WULF UTIAN’S LETTER FROM CAPE TOWN

APRIL  2020

A COVID-DRIVEN TRIP BACK INTO THE PAST

Lockdown. Quarantine. Pandemic. N-95 Mask. Hand sanitizer. Social distancing. Virtual Passover Seders. Zoom. Terms like these that we could never have dreamed of in our worst nightmares have become the norm in this new frenzied world.

South Africa went into enforced lockdown far earlier in the cycle than countries like the United States or the United Kingdom, with just 402 cases and no deaths. Frozen into our apartment for 3 weeks since midnight March 26 has been a new experience for Moira and me, inveterate travelers that we are.

For us all this is a sobering experience. No physical access to family and friends, day after day trying to remain positive and keep meaningfully occupied, and each of us dealing with our own innate fears and anxieties. Moira and I have exercised together, listened to audiobooks, read, attempted to maintain a healthy and balanced diet, and communicated with family and friends on Skype, Zoom, Facetime, WhatsApp, and the like. Above all, we have spoken frankly to each other of our feelings and concerns.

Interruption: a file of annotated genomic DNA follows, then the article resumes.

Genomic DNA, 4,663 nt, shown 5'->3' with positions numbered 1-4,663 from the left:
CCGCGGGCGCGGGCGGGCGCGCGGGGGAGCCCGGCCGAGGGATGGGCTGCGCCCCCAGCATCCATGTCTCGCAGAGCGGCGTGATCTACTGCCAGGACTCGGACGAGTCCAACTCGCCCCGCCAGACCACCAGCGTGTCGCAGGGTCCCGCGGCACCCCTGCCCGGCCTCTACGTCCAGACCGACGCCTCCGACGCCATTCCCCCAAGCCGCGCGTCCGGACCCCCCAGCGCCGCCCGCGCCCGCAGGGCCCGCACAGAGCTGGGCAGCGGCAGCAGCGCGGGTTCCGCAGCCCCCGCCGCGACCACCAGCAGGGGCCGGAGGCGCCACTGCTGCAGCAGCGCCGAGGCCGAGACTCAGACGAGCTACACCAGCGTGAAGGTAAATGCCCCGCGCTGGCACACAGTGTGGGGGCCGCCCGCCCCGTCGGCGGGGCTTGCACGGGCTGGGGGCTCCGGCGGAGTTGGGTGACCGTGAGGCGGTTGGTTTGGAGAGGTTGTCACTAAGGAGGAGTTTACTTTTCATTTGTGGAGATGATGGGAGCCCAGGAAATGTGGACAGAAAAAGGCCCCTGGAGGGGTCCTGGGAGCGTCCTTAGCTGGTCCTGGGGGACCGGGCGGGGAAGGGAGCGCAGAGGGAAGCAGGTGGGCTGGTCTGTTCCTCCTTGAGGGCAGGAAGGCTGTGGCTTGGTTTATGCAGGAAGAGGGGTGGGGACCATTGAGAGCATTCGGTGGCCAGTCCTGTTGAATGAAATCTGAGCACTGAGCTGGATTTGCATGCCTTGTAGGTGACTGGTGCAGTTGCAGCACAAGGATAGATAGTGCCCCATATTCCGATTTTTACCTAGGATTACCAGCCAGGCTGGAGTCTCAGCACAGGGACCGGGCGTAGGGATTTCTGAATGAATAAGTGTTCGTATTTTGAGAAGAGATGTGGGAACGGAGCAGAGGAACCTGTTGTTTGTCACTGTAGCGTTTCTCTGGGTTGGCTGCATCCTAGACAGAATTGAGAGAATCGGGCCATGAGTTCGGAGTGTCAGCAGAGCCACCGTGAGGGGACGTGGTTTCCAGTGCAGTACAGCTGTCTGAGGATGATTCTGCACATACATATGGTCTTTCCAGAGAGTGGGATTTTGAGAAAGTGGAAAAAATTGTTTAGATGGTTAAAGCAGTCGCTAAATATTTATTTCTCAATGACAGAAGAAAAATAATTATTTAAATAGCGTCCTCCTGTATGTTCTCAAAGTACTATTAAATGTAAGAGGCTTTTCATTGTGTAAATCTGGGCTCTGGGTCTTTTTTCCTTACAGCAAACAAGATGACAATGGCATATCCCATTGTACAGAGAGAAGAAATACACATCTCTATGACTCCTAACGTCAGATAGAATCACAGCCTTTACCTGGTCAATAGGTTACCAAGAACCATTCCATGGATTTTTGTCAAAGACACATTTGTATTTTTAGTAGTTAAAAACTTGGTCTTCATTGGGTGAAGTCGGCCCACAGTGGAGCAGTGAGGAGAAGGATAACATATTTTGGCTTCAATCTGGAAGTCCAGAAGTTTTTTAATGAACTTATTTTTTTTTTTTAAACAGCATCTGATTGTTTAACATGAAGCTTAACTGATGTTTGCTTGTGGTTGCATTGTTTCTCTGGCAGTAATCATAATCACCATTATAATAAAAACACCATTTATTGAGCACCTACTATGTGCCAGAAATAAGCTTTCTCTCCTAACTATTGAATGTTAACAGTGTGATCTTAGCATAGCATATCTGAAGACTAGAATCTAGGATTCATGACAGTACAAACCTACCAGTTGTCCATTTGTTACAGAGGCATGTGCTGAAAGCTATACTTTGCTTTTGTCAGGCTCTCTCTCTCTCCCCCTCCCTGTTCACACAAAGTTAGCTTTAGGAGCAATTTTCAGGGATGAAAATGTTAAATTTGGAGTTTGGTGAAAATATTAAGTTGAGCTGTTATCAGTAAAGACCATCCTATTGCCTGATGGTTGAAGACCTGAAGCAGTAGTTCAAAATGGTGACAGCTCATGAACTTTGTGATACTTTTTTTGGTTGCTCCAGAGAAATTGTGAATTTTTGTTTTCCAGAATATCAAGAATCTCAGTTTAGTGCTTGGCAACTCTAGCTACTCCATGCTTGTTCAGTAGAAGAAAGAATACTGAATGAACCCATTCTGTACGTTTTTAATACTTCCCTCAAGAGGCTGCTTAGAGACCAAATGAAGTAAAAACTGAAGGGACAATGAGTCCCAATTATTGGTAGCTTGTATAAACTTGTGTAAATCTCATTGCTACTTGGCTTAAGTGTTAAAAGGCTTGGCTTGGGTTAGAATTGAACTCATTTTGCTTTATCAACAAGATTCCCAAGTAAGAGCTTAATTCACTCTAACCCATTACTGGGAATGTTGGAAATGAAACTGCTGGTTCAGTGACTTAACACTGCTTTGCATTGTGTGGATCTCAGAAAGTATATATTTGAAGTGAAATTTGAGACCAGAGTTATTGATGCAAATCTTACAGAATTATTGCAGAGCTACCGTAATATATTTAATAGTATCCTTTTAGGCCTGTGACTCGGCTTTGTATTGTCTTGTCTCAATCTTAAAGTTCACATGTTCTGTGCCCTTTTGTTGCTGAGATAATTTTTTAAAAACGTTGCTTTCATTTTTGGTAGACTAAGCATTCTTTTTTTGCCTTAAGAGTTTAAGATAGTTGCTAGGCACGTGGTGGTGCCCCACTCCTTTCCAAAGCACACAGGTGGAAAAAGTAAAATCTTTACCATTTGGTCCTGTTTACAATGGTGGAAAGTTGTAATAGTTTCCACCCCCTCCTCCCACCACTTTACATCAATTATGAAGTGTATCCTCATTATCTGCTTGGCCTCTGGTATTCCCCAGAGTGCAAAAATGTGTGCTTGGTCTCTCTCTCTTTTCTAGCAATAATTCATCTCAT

I am sure that everyone has faced or is facing a personal dilemma. For Moira and me it was an offer on April 1 from the United States Embassy to be given two seats on a charter flight from Cape Town to Washington DC a few days later. Talk about something to really make you decide about what is most important! Our children and grandchildren are in South Africa. Although handling the crisis far better than the United States, SA has entered the pandemic with an already existing failing economy and stressed health system, and the Achilles heel of huge densely populated areas of extreme poverty. The US entered the pandemic with a full deck, the best economy in generations, and a health system to a large extent able to cope. So our Hobson’s choice was accepting the US offer of a charter flight or rejecting it, having no knowledge when any commercial flights would ever resume to get us back to the States. Our choice was a balance to stay close to family and good friends we have here but realize we have no medical safety parachute, or return to the States, quarantine, and one  positive feature, access to better medical care. Fortunately, or unfortunately, the decision was put on hold when the flight fell through. As of this writing we still wait to hear from the US Embassy.